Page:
There has been noticeable liberalization in the Malaysian economy. Statement by the Managing Director of Khazanah Nasional Berhad, Azman Mokhtar further affirms the trend of an increasingly liberal economy:

KUALA LUMPUR, March 28 (Bernama) — Khazanah Nasional Bhd is prepared to cut its stakes in government-linked companies (GLCs) in line with the government’s aspiration to reduce its stake in state-controlled companies.

Its managing director, Datuk Azman Mokhtar, said the government investment arm was committed to reducing its GLC stakes in a gradual and orderly manner. [Khazanah Ready To Cut Stakes In GLCs. Bernama. March 28 2007]

This is in line with sentiment expressed by the chairman of Khazanah, the Prime Minister himself:

Prime Minister Datuk Seri Abdullah Ahmad Badawi recently announced that the government would reduce its stakes in GLCs that had high concentration of government linked ownership. [Khazanah Ready To Cut Stakes In GLCs. Bernama. March 28 2007]

However, there might more than market liberalization going on at the moment. I suspect so after reading several sources that seem to suggest that the government might be intervening with the market under the guise of liberalization.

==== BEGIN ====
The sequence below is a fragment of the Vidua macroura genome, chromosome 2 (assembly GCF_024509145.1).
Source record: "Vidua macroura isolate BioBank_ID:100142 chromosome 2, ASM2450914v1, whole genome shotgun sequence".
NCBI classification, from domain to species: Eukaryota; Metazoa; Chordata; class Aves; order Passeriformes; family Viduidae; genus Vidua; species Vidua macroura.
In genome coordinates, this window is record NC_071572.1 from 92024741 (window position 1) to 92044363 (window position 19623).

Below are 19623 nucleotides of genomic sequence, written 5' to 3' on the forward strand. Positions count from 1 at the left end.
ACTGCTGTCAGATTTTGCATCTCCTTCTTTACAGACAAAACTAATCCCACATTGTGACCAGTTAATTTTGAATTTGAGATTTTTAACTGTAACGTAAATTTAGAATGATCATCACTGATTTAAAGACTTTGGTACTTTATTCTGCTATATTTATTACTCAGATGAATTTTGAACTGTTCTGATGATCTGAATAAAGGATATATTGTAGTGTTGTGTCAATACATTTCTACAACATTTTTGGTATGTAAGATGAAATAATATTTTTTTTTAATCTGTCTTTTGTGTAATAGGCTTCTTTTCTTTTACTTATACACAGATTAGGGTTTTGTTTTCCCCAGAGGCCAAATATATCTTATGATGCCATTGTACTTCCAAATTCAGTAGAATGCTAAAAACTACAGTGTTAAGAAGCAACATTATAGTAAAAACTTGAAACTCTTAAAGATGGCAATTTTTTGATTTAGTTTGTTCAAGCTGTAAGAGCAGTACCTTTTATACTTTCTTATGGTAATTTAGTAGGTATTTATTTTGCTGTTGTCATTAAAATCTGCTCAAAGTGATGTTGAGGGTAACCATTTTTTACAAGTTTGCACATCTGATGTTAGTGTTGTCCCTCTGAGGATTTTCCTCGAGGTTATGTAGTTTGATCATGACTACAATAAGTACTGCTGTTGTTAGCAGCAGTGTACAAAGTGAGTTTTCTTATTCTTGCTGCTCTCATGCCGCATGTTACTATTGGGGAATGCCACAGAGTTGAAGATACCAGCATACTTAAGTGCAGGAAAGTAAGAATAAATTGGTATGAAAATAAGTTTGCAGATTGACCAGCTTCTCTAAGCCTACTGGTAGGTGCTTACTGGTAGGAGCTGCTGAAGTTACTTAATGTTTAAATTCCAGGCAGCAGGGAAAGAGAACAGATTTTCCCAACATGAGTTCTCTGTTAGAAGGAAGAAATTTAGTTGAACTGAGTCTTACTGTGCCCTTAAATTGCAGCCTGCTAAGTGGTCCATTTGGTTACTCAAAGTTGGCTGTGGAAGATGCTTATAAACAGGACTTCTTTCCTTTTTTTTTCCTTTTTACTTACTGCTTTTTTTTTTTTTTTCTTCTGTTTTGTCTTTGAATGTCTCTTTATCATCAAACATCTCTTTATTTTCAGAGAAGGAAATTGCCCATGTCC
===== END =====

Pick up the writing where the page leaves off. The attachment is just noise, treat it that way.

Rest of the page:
At Bernama today:

KUALA LUMPUR, April 10 (Bernama) — The government will increasingly float the shares of government-linked companies (GLCs) to make the stock market more attractive and competitive, generating interest among foreign equity investors.

“The foreign investors are looking for liquidity and big companies in the market,” Deputy Finance Minister Datuk Dr Awang Adek Hussin said, Tuesday. [Govt To Increasingly Float Shares Of GLCs On Local Bourse. Bernama. April 10 2007]

How could the government intervene in the market through the floating of GLCs’ shares?

A short visit to how a central bank operates might shed some light on the matter.

The central bank to some extent could influence the prevailing interest rate. It does that by buying or selling money. Keep in mind that money comes in many forms and does not necessarily comes in cash.

In order to raise the interest rate, the central bank buys, or perhaps more precisely, hoards money in the market. Once that is done, the quantity of money in the market is reduced and hence, the interest rate goes up. If the central bank would like to decrease rate, it just floods the market with money by selling it. This is a rough explanation but for our discussion, it suffices.